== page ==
The Serpent’s Redemption In Thor #13
by Josh Davison
[*Mild Spoilers Ahead!]
Cul Borson, Asgardian God of Fear and frequent tormentor of his brother, Odin, was sent to Svartalfheim to learn the secrets of Malekith’s war plans. After filling us in on parts of his own history, Cul finds the Black Bifrost which Malekith has been using to send his forces across the Ten Realms. Cul discerns that it uses crystal mushrooms as a power source and then finds the mine that supplies the crystal mushrooms. Cul plans to destroy the Black Bifrost using the crystal mushrooms, but he finds that Malekith has been using Dark Elf children to mine the mushrooms. This would usually not concern Cul, the Serpent, but their plea awakens something in Cul that he thought never existed within him to begin with: heroism.
Thor #13 follows Cul’s covert mission into Svartalfheim. Cul is a butcher and enthusiastic killer, so Odin had reason to think setting Cul loose in Svartalfheim could potentially lay waste to the realm–or kill two birds with one stone.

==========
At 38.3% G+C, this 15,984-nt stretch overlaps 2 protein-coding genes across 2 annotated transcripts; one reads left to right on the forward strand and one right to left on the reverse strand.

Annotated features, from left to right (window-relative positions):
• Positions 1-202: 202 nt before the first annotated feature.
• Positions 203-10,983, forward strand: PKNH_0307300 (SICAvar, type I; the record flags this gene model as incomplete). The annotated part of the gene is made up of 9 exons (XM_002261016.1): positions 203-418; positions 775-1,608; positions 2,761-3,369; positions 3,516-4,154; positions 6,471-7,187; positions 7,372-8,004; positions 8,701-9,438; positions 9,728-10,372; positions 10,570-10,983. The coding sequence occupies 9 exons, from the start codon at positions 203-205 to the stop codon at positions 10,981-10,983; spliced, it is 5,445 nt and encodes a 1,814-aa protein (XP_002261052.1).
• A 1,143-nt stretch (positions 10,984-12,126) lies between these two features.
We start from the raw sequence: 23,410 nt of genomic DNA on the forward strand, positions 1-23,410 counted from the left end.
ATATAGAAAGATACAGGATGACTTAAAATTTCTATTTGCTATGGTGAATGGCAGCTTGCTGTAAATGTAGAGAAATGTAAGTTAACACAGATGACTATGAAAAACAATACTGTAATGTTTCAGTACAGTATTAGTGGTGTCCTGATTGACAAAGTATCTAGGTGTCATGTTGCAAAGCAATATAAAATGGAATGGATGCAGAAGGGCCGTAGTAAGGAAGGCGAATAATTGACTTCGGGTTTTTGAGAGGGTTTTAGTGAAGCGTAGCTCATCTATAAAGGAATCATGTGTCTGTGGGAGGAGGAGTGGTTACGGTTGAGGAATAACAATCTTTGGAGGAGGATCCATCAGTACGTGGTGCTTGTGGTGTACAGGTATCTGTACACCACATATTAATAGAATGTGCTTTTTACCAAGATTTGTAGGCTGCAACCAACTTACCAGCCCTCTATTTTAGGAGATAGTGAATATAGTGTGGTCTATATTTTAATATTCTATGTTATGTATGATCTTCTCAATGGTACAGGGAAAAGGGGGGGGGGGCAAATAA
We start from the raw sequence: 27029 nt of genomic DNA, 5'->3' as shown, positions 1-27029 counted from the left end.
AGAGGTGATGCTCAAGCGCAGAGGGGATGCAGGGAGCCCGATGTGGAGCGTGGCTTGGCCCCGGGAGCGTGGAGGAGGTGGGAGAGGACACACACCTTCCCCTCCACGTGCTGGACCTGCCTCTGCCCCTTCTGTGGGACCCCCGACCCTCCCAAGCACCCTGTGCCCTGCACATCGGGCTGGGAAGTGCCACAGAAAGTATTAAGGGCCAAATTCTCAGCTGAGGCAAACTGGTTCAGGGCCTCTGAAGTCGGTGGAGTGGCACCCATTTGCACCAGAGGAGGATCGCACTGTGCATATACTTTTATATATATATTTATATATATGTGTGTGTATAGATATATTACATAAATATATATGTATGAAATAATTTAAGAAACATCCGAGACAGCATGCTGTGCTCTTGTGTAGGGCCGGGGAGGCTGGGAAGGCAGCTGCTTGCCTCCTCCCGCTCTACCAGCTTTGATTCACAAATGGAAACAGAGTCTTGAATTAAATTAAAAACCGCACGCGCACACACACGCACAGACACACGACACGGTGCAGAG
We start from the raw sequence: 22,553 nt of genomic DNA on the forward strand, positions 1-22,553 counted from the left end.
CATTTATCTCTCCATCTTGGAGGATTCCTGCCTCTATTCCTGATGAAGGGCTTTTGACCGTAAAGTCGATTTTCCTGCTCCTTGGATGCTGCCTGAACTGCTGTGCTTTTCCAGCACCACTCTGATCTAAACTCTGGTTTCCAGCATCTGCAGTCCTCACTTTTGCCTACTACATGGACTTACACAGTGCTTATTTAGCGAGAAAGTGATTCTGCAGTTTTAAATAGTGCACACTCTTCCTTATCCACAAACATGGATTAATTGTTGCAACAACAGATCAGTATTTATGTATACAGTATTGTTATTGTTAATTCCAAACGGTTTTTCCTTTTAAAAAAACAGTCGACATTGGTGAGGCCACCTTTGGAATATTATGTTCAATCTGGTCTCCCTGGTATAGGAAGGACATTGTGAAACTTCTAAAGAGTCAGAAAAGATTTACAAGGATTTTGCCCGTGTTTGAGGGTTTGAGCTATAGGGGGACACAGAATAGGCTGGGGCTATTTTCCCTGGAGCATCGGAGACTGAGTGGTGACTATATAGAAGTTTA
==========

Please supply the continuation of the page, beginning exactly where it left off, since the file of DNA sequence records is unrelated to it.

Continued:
Cul’s most significant moment in the sun was previously the Fear Itself crossover, which found the Asgardian God of Fear unleashing a series of hammers upon the Earth in an attempt to wreak an apocalypse upon the world. I personally wasn’t a big fan of Fear Itself, and many others seemed to dislike it as well.
Frankly, Thor #13 gives a better portrait of Cul than the entirety of Fear Itself. The latter seemed to want Cul as an ineffable, unstoppable force (which just didn’t quite click), while the latter situates Cul in the life and struggles of Odin and the history of Asgard.
Cul’s transformation within the issue is earned pretty well. At first, he doesn’t care for the Dark Elf children, but the cruel position in which Malekith has put them cracks into the fear god’s dark heart.
Mike del Mundo is the artist on this issue as well, and he brings the fantasy-oriented vibe which serves Thor quite well. I still have some criticisms of his style, but I can’t deny that it’s unique and has qualities that suit the Thunder God’s comic. The color palette from Del Mundo and Marco D’Alfonso is strange and otherworldly to boot, which also fits the title.
Thor #13 is a solid companion book to War of the Realms, though the book is primarily interested in fleshing out the character of Cul Borson. It’s a nice portrait of the character and is worth a recommendation. Feel free to check it out.
Thor #13 comes to us from writer Jason Aaron, artist and cover artist Mike del Mundo, color artists Mike del Mundo and Marco D’Alfonso, letterer VC’s Joe Sabino, and variant cover artists Alex Ross and Heejin Jeon.
Final Score: 7/10